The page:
Paris Supermarket Hostages Sue Media For What They Say Was A Dangerous Live Broadcast

Survivors who were held as hostages during January’s kosher supermarket siege in Paris have decided to sue the media for allegedly endangering their lives. The six former hostages decided to sue French media outlet BFM-TV, claiming that the live broadcast that the media outlet showed revealed the location of their hiding spot. The former hostages’ lawsuit was filed on March 27.

The hostages were hiding in a walk-in cooler while the Hyper Cacher Jewish supermarket was stormed by gunman Amedy Coulibaly, who was killed during the attack by police on January 9. The hostages had been hidden by 24-year-old supermarket employee Lassana Bathily, now hailed a hero. Reports stated that he risked his own life to hide 15 customers from the gunman in the store’s walk-in cooler room.

While they hid in the walk-in cooler, the French media channel BFM-TV was reportedly contacted by the gunman. The six former hostages allege that the media disregarded all security protocols and that the live footage “lacked the most basic precautions,” according to Patrick Klugman, the lawyer for the group of former hostages who are suing the media outlet. The hostages’ lawyer claims that the gunman had been watching the media coverage of the supermarket attack.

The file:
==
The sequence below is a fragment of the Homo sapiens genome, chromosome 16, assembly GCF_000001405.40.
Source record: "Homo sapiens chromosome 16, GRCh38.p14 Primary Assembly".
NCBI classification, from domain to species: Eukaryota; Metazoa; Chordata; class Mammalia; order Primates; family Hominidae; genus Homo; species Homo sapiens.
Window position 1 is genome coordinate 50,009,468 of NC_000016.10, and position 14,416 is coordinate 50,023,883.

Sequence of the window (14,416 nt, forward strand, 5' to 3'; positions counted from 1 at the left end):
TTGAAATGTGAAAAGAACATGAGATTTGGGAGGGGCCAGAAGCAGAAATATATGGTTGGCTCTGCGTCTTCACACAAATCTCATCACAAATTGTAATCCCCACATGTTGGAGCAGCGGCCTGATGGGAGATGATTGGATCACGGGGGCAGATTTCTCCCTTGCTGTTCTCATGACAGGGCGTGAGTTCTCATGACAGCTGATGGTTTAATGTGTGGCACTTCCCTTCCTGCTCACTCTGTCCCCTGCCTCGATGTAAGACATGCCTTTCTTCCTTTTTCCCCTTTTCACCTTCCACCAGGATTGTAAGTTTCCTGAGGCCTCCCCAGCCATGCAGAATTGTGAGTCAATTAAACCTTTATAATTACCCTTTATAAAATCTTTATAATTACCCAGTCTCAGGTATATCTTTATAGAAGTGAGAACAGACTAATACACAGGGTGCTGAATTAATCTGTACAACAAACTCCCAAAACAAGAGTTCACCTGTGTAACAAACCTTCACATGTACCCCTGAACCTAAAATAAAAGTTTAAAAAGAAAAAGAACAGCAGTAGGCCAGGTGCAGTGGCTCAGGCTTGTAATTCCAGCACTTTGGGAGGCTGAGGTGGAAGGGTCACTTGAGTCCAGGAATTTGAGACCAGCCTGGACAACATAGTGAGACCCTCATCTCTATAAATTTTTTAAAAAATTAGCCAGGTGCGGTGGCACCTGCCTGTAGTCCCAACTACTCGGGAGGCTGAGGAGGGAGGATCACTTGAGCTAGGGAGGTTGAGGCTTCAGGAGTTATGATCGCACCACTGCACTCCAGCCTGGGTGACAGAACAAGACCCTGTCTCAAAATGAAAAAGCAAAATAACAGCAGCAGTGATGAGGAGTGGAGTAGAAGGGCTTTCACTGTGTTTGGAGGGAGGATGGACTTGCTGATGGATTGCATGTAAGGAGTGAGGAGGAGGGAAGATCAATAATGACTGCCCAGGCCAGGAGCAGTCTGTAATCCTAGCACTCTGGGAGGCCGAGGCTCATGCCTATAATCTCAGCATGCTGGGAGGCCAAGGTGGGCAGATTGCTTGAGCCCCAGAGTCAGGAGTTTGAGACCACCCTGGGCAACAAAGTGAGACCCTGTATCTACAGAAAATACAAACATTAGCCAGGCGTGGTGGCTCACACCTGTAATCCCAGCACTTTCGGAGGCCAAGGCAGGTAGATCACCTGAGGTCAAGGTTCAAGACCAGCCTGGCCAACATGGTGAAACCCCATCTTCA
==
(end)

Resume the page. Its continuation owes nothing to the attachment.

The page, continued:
According to Newsweek, when the supermarket gunman contacted the media, he said that he chose that particular supermarket, because he was “targeting Jews and acting to defend ‘oppressed Muslims.'” The attack at the kosher supermarket came just after the terror attack in which 12 people were killed at the Charlie Hebdo offices in Paris.

During the attack at the kosher supermarket in Paris, four of the 16 hostages were killed. Inquisitr reported on the names of the less fortunate hostages who had been killed by the gunman.

“It’s a miracle that there weren’t other deaths,” Klugman said of the media channel’s coverage of the supermarket attack. “At one moment, the information got out, and it was absolute panic. For those who were down below and for their loved ones, that could have meant the end.”

“You nearly made a huge, huge mistake, BFM,” the wife of a hostage who had been hiding in the walk-in refrigerator said the day after the attack. “The terrorist was watching BFM.… Fortunately he did not see that, otherwise my husband and the five others would be dead.”

The media was warned by France’s Higher Broadcasting Council, as the attack unfolded, to use the “greatest discernment” while reporting on the hostage situation, according to Newsweek.

If the media broke basic safety protocol while covering the hostage situation, the lawsuit would carry a maximum penalty of one year in prison and a $16,300 fine, according to the Jerusalem Post. According to a Paris prosecutor’s office spokesperson, a preliminary investigation has been launched now that the former supermarket hostages have decided to sue the media outlet for allegedly breaking safety protocol.

[Photo adapted from BFM-TV screenshot]